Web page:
Note: This article, co-written with Jacco van der Kooij, first appeared at Harvard Business Review online here.

Summary.   Traditional sales models focus on customer acquisition and the “funnel” or “pipeline” metrics that dominate talk about sales. But this approach falls short when applied to a recurring revenue business, where the customer life cycle looks more like a bowtie, not a funnel: In a subscription model, most revenue takes place outside the marketing funnel. Historically, many B2B markets were built on products with steep upfront costs and a business-development culture focused on buyers with sufficiently large budgets.

For years, subscription Software as a Service (SaaS) was the fastest-growing business model for tech entrepreneurs and investors. The SaaS capital index peaked in 2021, crashed months later, and by year-end 2022 VC firms raised their lowest amount in a decade. But the reasons for that rise and fall have not been appropriately analyzed, and the implications hold lessons for other businesses for which a subscription model is a key part of growth plans.

Subscription businesses grew more than 300% from 2012–2018, about five times faster than revenues of S&P-500 companies. After the Covid-19 pandemic, SaaS offerings are moving up-market as firms encourage enterprises to add subscription offerings to their core product lines. This article discusses why the model grew, why it crashed in the tech sector, and the lessons for growth via that approach.

The History of SaaS

SaaS grew for both supply and demand-side reasons. As cloud technology enabled firms to provide low-priced software subscriptions, often via a “freemium” pricing approach, those firms needed a low-cost customer-acquisition model. The SaaS model, with young and less-experienced sales people, lowered hiring and compensation costs compared to the traditional enterprise software model. With an inside sales force making outbound calls but not in-person visits, the model also lowered travel, entertainment, and administrative expenses. Firms could do this because for some years digital marketing was a cost-effective method of lead generation and their core value proposition simplified the task required of novice salespeople: “You now pay $1–2 million for your tech solution: how about a demo for a product that does the same but costs $1–2 thousand per month?”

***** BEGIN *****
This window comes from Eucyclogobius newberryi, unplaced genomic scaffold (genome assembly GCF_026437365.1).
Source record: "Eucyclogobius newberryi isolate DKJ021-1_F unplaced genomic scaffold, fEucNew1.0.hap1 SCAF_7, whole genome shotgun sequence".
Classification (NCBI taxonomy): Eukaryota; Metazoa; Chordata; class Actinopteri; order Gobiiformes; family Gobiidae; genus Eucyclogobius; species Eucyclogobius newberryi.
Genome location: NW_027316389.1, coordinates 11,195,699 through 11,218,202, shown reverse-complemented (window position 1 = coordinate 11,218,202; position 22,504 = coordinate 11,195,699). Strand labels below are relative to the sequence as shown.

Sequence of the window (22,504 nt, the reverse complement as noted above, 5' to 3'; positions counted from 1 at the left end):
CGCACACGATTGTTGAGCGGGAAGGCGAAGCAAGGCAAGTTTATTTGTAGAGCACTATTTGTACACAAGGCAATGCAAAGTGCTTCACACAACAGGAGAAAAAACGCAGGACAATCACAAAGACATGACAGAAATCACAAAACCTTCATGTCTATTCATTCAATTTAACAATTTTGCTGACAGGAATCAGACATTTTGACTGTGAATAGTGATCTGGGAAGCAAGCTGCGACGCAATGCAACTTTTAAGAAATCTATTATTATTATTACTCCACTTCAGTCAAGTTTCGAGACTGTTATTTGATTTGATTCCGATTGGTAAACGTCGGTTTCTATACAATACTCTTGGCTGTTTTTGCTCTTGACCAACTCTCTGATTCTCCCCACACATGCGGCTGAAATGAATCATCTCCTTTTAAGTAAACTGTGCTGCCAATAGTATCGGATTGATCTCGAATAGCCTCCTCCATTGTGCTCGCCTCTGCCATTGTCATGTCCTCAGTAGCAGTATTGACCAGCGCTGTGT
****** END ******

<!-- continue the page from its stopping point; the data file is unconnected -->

On the demand side, customers were increasingly comfortable with remote interactions with vendors, while pre-sale search capabilities and online demos facilitated this purchasing approach. Meanwhile, in a prolonged era of low interest rates and abundant investor capital, the land-and-expand economics inherent in this approach allowed many SaaS firms to grow without regard to near-term profitability. The pandemic necessitated more online interactions, and temporarily inflated growth for many subscription-based firms.

A well-known example is Peloton: in 2020 at the height of the pandemic and growth for its subscription fitness service (and $50 billion valuation), founder and then-CEO John Foley emphasized the “massive opportunity [and] when you say ‘normalize coming out of Covid,’ we don’t see that.” Less than two years later, Foley was replaced as CEO, valuation was less than 1/10th of what it was in 2020, layoffs were a serial occurrence, and the firm needed a $750 million loan in 2022 “to strengthen the balance sheet.” But it wasn’t just Peloton: witness similar declines, layoffs, and revised growth forecasts at Shopify, DocuSign, Salesforce, and others reliant on a subscription model during the pandemic.

One result was the “SaaS crash” of 2022. Another result, accelerated by rising interest rates and higher costs of capital, has been a shift in investor sentiment from “scalable” growth without regard to profitability to “sustainable” growth based on more enduring drivers of a subscription model.

Principles for Sustainable Growth

Recurring revenue delivered as subscription services is not dead. In fact, informed by an understanding of the model’s core dynamics and the lessons of the SaaS crash, its best days are ahead. Begin by noting these principles: